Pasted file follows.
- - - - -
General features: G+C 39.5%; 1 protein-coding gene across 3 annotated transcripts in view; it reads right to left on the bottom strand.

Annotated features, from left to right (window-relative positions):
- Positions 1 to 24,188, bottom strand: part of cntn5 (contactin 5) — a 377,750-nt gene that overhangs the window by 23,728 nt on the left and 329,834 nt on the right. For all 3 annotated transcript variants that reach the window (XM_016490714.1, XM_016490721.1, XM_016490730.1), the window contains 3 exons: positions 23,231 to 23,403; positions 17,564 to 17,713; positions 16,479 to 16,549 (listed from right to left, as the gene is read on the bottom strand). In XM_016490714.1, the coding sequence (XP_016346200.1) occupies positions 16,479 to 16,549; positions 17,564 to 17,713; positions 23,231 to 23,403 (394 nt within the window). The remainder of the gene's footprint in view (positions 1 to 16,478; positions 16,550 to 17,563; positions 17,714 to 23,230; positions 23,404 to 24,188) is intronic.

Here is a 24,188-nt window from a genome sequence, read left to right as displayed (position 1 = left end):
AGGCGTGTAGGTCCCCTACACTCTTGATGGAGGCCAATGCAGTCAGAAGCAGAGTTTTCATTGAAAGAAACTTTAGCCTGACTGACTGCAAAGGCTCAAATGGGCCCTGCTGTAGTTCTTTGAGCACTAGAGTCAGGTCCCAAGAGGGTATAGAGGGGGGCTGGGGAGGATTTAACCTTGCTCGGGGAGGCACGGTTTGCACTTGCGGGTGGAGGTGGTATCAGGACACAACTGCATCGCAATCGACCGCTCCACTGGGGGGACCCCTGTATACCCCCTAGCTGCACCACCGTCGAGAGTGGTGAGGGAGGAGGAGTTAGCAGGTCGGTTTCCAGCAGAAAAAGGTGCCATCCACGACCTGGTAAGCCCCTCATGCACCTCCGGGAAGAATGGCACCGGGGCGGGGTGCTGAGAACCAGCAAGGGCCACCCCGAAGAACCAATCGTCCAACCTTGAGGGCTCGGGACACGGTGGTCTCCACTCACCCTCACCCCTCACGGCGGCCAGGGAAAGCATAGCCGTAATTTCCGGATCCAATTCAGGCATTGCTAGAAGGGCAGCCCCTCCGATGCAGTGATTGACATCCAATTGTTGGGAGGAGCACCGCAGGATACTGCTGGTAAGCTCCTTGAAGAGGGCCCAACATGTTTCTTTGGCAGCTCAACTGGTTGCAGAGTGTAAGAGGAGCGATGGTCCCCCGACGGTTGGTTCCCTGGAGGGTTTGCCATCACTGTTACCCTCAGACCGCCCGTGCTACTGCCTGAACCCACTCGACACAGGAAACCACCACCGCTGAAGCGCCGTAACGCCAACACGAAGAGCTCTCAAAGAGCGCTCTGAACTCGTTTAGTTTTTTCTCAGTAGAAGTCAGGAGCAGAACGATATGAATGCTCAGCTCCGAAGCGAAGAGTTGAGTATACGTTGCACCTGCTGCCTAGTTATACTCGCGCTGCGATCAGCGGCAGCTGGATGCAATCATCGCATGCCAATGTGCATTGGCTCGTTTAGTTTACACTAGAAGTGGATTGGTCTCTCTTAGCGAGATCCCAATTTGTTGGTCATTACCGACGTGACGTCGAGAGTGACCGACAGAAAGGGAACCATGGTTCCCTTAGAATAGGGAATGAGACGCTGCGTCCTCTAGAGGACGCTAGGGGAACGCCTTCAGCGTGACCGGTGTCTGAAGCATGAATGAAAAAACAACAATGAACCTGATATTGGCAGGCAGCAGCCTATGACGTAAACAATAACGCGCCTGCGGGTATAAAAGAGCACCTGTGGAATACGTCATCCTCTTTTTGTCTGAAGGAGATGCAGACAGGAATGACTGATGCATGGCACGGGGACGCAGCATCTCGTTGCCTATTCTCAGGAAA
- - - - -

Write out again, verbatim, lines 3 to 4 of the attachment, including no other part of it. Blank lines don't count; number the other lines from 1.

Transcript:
- Positions 1 to 24,188, bottom strand: part of cntn5 (contactin 5) — a 377,750-nt gene that overhangs the window by 23,728 nt on the left and 329,834 nt on the right. For all 3 annotated transcript variants that reach the window (XM_016490714.1, XM_016490721.1, XM_016490730.1), the window contains 3 exons: positions 23,231 to 23,403; positions 17,564 to 17,713; positions 16,479 to 16,549 (listed from right to left, as the gene is read on the bottom strand). In XM_016490714.1, the coding sequence (XP_016346200.1) occupies positions 16,479 to 16,549; positions 17,564 to 17,713; positions 23,231 to 23,403 (394 nt within the window). The remainder of the gene's footprint in view (positions 1 to 16,478; positions 16,550 to 17,563; positions 17,714 to 23,230; positions 23,404 to 24,188) is intronic.

Here is a 24,188-nt window from a genome sequence, read left to right as displayed (position 1 = left end):